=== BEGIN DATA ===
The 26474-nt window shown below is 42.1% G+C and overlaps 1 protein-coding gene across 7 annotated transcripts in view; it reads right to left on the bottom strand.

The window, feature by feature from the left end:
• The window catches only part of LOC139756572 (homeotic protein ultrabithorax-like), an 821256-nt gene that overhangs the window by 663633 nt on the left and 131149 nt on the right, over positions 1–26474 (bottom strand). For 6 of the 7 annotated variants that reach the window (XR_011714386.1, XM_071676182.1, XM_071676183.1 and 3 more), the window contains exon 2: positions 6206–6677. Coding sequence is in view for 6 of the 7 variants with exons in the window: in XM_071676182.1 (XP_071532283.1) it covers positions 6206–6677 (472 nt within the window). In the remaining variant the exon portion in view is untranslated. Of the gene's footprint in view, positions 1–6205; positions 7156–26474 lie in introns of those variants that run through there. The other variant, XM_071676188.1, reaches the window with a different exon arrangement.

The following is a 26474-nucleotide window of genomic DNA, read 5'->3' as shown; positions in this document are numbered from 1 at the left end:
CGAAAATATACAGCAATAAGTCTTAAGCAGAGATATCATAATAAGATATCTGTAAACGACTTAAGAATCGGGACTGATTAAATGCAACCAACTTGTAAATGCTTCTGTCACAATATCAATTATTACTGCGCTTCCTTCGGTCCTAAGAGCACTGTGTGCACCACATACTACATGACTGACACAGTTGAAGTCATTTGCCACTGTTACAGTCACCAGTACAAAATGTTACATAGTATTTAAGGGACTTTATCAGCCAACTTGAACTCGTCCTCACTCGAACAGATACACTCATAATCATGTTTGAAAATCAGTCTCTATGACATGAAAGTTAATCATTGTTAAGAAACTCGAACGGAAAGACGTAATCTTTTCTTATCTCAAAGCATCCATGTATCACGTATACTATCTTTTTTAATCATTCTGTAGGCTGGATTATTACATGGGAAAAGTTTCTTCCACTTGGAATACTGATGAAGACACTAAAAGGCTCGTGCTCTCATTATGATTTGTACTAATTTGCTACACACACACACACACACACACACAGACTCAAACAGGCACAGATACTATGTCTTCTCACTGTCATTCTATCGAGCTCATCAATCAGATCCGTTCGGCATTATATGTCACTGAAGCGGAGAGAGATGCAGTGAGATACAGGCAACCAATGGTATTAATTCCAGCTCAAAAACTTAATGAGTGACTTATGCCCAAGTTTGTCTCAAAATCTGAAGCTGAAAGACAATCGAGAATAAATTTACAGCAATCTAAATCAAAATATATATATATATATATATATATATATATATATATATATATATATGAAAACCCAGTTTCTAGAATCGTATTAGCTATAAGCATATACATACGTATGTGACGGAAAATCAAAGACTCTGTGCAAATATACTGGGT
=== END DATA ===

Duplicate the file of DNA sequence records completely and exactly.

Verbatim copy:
The 26474-nt window shown below is 42.1% G+C and overlaps 1 protein-coding gene across 7 annotated transcripts in view; it reads right to left on the bottom strand.

The window, feature by feature from the left end:
• The window catches only part of LOC139756572 (homeotic protein ultrabithorax-like), an 821256-nt gene that overhangs the window by 663633 nt on the left and 131149 nt on the right, over positions 1–26474 (bottom strand). For 6 of the 7 annotated variants that reach the window (XR_011714386.1, XM_071676182.1, XM_071676183.1 and 3 more), the window contains exon 2: positions 6206–6677. Coding sequence is in view for 6 of the 7 variants with exons in the window: in XM_071676182.1 (XP_071532283.1) it covers positions 6206–6677 (472 nt within the window). In the remaining variant the exon portion in view is untranslated. Of the gene's footprint in view, positions 1–6205; positions 7156–26474 lie in introns of those variants that run through there. The other variant, XM_071676188.1, reaches the window with a different exon arrangement.

The following is a 26474-nucleotide window of genomic DNA, read 5'->3' as shown; positions in this document are numbered from 1 at the left end:
CGAAAATATACAGCAATAAGTCTTAAGCAGAGATATCATAATAAGATATCTGTAAACGACTTAAGAATCGGGACTGATTAAATGCAACCAACTTGTAAATGCTTCTGTCACAATATCAATTATTACTGCGCTTCCTTCGGTCCTAAGAGCACTGTGTGCACCACATACTACATGACTGACACAGTTGAAGTCATTTGCCACTGTTACAGTCACCAGTACAAAATGTTACATAGTATTTAAGGGACTTTATCAGCCAACTTGAACTCGTCCTCACTCGAACAGATACACTCATAATCATGTTTGAAAATCAGTCTCTATGACATGAAAGTTAATCATTGTTAAGAAACTCGAACGGAAAGACGTAATCTTTTCTTATCTCAAAGCATCCATGTATCACGTATACTATCTTTTTTAATCATTCTGTAGGCTGGATTATTACATGGGAAAAGTTTCTTCCACTTGGAATACTGATGAAGACACTAAAAGGCTCGTGCTCTCATTATGATTTGTACTAATTTGCTACACACACACACACACACACACACAGACTCAAACAGGCACAGATACTATGTCTTCTCACTGTCATTCTATCGAGCTCATCAATCAGATCCGTTCGGCATTATATGTCACTGAAGCGGAGAGAGATGCAGTGAGATACAGGCAACCAATGGTATTAATTCCAGCTCAAAAACTTAATGAGTGACTTATGCCCAAGTTTGTCTCAAAATCTGAAGCTGAAAGACAATCGAGAATAAATTTACAGCAATCTAAATCAAAATATATATATATATATATATATATATATATATATATATATATATATGAAAACCCAGTTTCTAGAATCGTATTAGCTATAAGCATATACATACGTATGTGACGGAAAATCAAAGACTCTGTGCAAATATACTGGGT